Growing up in Lakewood was great. Our street, Westlake, was loaded with kids. We played football in the street, we played tackle football and baseball at Andrews Park behind Manner's Big Boy. We would walk the tracks to the store, get ice cream at Franklin's, ride bikes and swim at the pool all summer at Lakewood Park. My Mom would sew the metal swimming pass tag onto our swimming trunks. We played outdoors and had a lot of fun. At night I would turn on the radio. We did not have air conditioning or an attached garage. But we had a great park system and we had fun. Who remembers sneaking into Clifton Park and the beach? How about slot car racing? On the way home from high school we would stop in at Melody Lane and buy 45's. There was a little t-shirt shop in the back of the was run by Daffy Dan. It was his first business that eventually became huge. I was a quiet kid in school. Horace Mann was just ok. I learned to type there. Ha. But, Lakewood High was really good. I took electronics, was a member of the TV crew, and learned to drive a car with brand new cars that were provided. Not bad. I often wonder whatever happened to all the kids that I grew up and went to school with. Most were really good kids. They can find me on Facebook if they want. I have never been a big fan of reunions. Guess I should have been.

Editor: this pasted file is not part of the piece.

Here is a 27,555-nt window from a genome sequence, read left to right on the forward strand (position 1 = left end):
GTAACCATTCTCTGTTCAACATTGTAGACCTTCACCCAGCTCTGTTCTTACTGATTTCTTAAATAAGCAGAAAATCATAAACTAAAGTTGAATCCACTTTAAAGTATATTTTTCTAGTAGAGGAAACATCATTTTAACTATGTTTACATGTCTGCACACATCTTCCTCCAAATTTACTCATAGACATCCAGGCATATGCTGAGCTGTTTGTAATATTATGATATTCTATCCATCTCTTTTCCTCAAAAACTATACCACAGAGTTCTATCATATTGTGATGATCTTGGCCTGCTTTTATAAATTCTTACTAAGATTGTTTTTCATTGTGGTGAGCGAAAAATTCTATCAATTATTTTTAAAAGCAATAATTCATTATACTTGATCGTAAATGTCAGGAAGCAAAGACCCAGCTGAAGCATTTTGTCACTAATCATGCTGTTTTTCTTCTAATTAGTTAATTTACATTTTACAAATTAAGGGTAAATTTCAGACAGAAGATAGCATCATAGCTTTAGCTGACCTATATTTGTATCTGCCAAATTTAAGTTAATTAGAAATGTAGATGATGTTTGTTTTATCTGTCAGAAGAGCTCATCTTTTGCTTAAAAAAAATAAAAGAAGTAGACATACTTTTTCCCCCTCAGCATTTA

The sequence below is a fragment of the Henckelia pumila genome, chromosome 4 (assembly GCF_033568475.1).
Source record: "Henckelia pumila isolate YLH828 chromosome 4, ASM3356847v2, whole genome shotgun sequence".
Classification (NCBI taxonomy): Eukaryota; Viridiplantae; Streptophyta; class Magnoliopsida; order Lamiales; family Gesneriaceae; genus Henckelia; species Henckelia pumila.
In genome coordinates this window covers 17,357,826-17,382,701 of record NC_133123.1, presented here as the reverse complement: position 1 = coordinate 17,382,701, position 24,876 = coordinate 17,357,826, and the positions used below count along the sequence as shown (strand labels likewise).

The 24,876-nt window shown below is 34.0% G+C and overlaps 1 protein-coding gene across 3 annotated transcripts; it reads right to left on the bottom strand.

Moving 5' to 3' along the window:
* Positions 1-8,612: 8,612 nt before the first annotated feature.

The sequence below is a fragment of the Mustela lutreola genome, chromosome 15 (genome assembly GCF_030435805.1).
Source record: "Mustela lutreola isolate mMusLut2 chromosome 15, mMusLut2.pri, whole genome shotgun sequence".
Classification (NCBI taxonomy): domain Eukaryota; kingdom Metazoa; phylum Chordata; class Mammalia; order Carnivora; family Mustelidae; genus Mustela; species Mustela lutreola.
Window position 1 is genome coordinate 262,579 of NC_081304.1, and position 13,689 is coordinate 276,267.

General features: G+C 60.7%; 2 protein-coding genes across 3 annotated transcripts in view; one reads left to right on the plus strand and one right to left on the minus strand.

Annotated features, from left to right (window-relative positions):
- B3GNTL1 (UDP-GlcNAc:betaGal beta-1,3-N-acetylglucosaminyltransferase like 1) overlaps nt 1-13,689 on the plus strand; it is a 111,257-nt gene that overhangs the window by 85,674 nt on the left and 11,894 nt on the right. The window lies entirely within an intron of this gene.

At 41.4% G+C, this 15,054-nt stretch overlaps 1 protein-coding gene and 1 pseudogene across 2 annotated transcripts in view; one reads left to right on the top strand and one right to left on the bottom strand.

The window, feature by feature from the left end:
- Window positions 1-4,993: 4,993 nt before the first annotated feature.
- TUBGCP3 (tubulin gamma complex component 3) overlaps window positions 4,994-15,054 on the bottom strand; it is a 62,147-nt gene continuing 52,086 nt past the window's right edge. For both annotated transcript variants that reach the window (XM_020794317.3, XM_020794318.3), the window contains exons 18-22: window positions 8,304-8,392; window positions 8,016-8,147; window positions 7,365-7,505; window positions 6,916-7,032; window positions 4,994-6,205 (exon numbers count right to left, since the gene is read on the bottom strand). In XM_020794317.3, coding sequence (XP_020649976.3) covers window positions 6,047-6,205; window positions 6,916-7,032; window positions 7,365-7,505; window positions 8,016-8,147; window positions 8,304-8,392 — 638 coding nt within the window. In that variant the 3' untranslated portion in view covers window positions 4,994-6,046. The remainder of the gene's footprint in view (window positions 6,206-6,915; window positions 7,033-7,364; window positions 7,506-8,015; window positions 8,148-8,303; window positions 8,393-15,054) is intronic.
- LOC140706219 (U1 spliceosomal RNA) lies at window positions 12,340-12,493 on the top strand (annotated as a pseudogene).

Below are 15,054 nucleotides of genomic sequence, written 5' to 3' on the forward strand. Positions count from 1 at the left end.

Finally any wish list items, such as "if I had the power I'd put so and so in the Rock Hall of Fame", or "if I had my way, so and so would NOT be in the Hall of Fame", or "I should have gone into computers instead of radio"?

I really don't have a wish list. I pushed really hard to get the Rock Hall in Cleveland. There is plenty of time to get all of our favorites into the Hall. However, an old friend of mine, Barry Gable, had a great observation....Bruce Springsteen is in the Rock Hall. But, shouldn't the E. Street Band be in too? Music is the common thread that bonds all of us...I think the Rock-n-Roll Hall of Fame does a great job...and I'm glad it's here. There are not too many things I would change. I have been blessed to have grown up with some of the greatest music and to have been in radio at that time, especially WMMS. What a ride. I am a big fan of this area, but most of all, the people here. I believe they deserve better. I have a very low tolerance for corruption in government. Maybe I need to run for office but we all need to work together and do better. Politicians, unions....all of us have to step up and do better. I have not told anyone this....but I will mention it to you. A lot of people have given up on radio. It is not the same great product that it once was. But I miss it. I think if you have the right quality product, people will embrace it. So, you never know, I might be back.

Thanks for your are fondly remembered by many, many listeners.

Thanks for the kind words.                                        -30-

Thomas George

50+ years proud Lakewood resident BA Journalism, THE Ohio State University, Columbus, Ohio, general assignment reporter Ohio State Lantern daily newspaper active in civic and community affairs in Lakewood all my adult life